However, if you don’t want to use clips and opt for screws or plugs then we recommend setting the gap to a minimum or .25″ which is what Trex recommends. An old fashioned way of installing deck boards is to find a nail that’s .25″ and use them as spacers. Drive a nail every few joists before you install your next deck board. The nails act as a spacer just like when you install tile. All the nails are the same so the space will be even. Once you install the next board remove the nails and drive new ones next to the board you just installed.
Deck board spacers are also available. These work fine but we prefer using the nails.
If you want a larger or smaller gap just buy bigger or smaller nails. However, we’ve found that a 10 penny is the perfect size.
Avoid Improper Decking Gaps
“My trex deck installation gapping between pieces has closed up over time and filled in with pine needles and other debris. This is causing drainage problems and staining of the pieces is becoming very difficult to clean. What can be done to open up the gaps between runs? Considering Can running a skill saw with an 1/8” blade between each piece it to open up a gap for drainage?” Says Bob regarding his horrible Trex deck gaps.
Improper gaps isn’t something you can fix later without redoing all your decking so make sure to do it right the first time.
Are Trex Decks Bouncy
Any type of deck board can be bouncy if the joists aren’t spaced properly, that’s why deck joists are supposed to be 16″ o.c. or 12″ o.c. Deck boards are thin so they can’t safely span longer distances than 16″. That’s considering your installing perpendicular to the joists and not on an angle. Typically if you install Trex decking on a 45 degree angle you need 12″ o.c. deck joists.
Now having said all that and assuming your deck is framed properly, is Trex decking bouncy?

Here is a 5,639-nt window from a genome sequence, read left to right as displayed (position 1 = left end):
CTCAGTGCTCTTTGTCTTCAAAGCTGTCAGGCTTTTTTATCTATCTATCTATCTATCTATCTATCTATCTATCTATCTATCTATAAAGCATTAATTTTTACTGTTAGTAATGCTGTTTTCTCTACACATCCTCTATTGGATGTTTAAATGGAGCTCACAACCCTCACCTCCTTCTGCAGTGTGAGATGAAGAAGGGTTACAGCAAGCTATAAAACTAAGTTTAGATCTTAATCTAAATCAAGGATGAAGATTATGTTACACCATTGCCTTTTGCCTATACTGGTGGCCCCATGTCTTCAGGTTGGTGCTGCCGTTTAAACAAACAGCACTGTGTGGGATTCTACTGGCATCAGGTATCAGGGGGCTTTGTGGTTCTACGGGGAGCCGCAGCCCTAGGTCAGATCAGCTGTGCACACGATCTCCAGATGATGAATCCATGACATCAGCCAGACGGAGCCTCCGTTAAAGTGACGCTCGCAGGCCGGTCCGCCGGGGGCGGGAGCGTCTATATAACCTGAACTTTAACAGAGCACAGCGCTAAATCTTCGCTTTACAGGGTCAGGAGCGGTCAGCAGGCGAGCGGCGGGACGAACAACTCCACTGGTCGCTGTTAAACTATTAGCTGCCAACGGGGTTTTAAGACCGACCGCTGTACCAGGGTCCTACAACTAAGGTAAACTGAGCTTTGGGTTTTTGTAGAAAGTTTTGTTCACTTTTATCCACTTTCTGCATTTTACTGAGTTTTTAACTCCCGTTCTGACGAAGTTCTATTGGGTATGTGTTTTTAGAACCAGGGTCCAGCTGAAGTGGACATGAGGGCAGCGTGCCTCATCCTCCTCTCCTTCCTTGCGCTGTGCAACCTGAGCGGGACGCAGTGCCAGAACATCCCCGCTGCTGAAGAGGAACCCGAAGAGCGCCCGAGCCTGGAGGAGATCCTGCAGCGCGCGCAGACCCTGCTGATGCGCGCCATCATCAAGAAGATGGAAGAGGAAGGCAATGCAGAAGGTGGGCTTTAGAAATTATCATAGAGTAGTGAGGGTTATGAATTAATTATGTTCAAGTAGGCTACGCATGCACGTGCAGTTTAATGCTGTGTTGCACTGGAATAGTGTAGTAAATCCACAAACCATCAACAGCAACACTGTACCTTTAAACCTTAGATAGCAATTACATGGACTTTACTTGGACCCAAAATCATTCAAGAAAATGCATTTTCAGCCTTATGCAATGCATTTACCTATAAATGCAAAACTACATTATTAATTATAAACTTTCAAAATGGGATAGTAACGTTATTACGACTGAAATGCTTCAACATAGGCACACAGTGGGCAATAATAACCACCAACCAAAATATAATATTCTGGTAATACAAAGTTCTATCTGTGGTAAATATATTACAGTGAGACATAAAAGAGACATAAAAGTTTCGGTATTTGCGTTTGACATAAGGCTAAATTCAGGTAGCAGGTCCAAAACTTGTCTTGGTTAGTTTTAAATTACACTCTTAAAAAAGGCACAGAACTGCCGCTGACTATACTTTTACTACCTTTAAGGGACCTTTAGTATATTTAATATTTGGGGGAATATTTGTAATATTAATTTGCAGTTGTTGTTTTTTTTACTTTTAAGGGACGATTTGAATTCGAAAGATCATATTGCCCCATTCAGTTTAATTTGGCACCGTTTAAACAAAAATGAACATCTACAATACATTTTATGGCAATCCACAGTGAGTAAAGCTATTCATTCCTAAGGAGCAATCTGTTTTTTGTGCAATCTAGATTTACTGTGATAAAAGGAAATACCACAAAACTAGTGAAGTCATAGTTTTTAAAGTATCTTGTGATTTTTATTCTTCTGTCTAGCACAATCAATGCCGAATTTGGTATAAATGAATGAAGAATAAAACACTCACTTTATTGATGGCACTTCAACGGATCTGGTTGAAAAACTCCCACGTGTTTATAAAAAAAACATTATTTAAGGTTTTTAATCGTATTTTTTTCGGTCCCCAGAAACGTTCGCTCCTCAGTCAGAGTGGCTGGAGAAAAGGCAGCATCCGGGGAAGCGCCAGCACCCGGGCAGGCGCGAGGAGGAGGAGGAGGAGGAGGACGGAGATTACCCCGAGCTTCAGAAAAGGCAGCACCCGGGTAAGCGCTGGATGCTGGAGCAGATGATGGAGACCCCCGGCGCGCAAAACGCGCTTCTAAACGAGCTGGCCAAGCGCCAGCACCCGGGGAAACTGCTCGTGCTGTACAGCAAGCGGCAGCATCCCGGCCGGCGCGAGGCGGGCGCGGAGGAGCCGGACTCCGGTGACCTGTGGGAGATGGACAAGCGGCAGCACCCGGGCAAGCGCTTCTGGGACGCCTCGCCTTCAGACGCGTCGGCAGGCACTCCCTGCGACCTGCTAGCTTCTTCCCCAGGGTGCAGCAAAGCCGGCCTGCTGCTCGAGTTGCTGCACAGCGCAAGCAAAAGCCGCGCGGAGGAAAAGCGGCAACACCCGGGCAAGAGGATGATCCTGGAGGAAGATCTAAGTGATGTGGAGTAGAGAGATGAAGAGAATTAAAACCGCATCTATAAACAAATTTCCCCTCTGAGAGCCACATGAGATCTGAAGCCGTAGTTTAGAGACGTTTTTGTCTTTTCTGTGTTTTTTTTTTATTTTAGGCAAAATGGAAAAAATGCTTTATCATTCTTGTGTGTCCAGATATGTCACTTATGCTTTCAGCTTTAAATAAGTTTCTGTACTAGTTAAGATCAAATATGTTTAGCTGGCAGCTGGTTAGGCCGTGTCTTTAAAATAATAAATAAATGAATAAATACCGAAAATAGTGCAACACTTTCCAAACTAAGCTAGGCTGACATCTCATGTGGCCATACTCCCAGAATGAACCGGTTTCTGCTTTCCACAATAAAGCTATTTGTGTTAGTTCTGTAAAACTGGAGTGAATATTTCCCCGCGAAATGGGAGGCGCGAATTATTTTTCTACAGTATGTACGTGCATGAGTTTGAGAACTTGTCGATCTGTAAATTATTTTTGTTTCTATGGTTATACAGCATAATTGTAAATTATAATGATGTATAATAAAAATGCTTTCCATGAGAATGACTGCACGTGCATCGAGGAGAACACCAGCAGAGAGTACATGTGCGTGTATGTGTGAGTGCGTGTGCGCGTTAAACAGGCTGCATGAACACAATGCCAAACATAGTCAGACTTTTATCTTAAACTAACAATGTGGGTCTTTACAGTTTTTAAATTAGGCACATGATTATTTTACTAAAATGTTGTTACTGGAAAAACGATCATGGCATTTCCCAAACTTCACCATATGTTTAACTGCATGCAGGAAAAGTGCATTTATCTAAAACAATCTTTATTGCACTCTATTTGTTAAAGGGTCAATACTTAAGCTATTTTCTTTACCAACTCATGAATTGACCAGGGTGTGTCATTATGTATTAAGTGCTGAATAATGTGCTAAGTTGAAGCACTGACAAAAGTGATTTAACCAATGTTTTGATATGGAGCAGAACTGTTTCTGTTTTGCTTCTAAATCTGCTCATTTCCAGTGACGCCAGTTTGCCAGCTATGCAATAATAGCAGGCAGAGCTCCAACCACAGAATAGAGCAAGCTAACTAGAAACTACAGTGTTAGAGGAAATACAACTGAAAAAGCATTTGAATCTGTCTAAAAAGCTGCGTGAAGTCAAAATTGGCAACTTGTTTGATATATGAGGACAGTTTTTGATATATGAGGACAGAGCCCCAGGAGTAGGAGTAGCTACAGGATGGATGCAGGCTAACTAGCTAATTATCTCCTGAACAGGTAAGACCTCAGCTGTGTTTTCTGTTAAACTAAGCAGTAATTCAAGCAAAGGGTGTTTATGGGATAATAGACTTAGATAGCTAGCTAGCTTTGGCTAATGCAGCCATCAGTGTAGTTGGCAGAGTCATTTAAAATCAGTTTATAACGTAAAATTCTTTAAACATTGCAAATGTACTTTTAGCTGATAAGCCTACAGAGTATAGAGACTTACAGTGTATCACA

Under normal circumstances the answer is No, Trex decking isn’t bouncy.
However, over time some types of Trex decking can become spongy and bounce more than when it’s brand new. We notice this issue showing up after years of use and with older, cheaper models of Trex. But it certainly shows up and when it does the deck can become unusable.
If your building a new deck choose one of their premium models and make sure to frame the deck properly. If you do those things then bounce won’t be an issue. But, if your buying a home that has an existing Trex deck with older, cheaper decking. Excessive bounce could become a problem in the future.
Warnings Issued For Trex Decking
Sanding is not recommended for Trex decking products. Unlike wood, Trex is made up of layers, including a harder outer coat or shell that provides resistance to the elements. Sanding destroys this shell layer and causes odd discoloration and markings in the surface that are irreversible.
Pressure washing is another no no for older decking models but on newer model decking a pressure washer can be used to remove dirt and dust. While great for driveways, wooden decks and siding, 1500 psi pressure washers will damage older decking, possibly voiding your warranty. A simple garden hose with a lower pressure fitting, coupled with detergent and a mop for tough spots, is your best bet for cleaning Trex deck.
Avoid some types of harsh cleaners. Check with Trex before using any cleaner on your decking. The wrong type can eat into your deck causing spots that won’t come out.
Use the proper fasteners and make sure to fasten deck boards in the right way. Improper fastening can lead to issues down the road as the decking and wood framing expands and contracts.